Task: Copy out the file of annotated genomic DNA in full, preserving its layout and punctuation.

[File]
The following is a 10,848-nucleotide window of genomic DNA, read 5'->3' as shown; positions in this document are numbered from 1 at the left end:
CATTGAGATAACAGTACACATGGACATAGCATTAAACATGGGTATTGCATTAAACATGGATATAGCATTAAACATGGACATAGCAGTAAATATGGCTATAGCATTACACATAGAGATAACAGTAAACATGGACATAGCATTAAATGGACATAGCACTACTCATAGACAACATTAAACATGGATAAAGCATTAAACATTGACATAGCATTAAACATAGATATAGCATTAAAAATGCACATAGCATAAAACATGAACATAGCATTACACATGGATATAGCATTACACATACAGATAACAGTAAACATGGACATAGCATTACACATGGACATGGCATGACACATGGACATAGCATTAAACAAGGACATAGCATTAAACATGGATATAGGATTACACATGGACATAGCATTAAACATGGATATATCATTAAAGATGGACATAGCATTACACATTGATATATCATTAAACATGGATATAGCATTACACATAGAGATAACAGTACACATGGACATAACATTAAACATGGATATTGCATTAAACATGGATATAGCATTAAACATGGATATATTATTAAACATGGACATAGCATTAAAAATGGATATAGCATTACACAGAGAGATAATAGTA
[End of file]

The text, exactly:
The following is a 10,848-nucleotide window of genomic DNA, read 5'->3' as shown; positions in this document are numbered from 1 at the left end:
CATTGAGATAACAGTACACATGGACATAGCATTAAACATGGGTATTGCATTAAACATGGATATAGCATTAAACATGGACATAGCAGTAAATATGGCTATAGCATTACACATAGAGATAACAGTAAACATGGACATAGCATTAAATGGACATAGCACTACTCATAGACAACATTAAACATGGATAAAGCATTAAACATTGACATAGCATTAAACATAGATATAGCATTAAAAATGCACATAGCATAAAACATGAACATAGCATTACACATGGATATAGCATTACACATACAGATAACAGTAAACATGGACATAGCATTACACATGGACATGGCATGACACATGGACATAGCATTAAACAAGGACATAGCATTAAACATGGATATAGGATTACACATGGACATAGCATTAAACATGGATATATCATTAAAGATGGACATAGCATTACACATTGATATATCATTAAACATGGATATAGCATTACACATAGAGATAACAGTACACATGGACATAACATTAAACATGGATATTGCATTAAACATGGATATAGCATTAAACATGGATATATTATTAAACATGGACATAGCATTAAAAATGGATATAGCATTACACAGAGAGATAATAGTA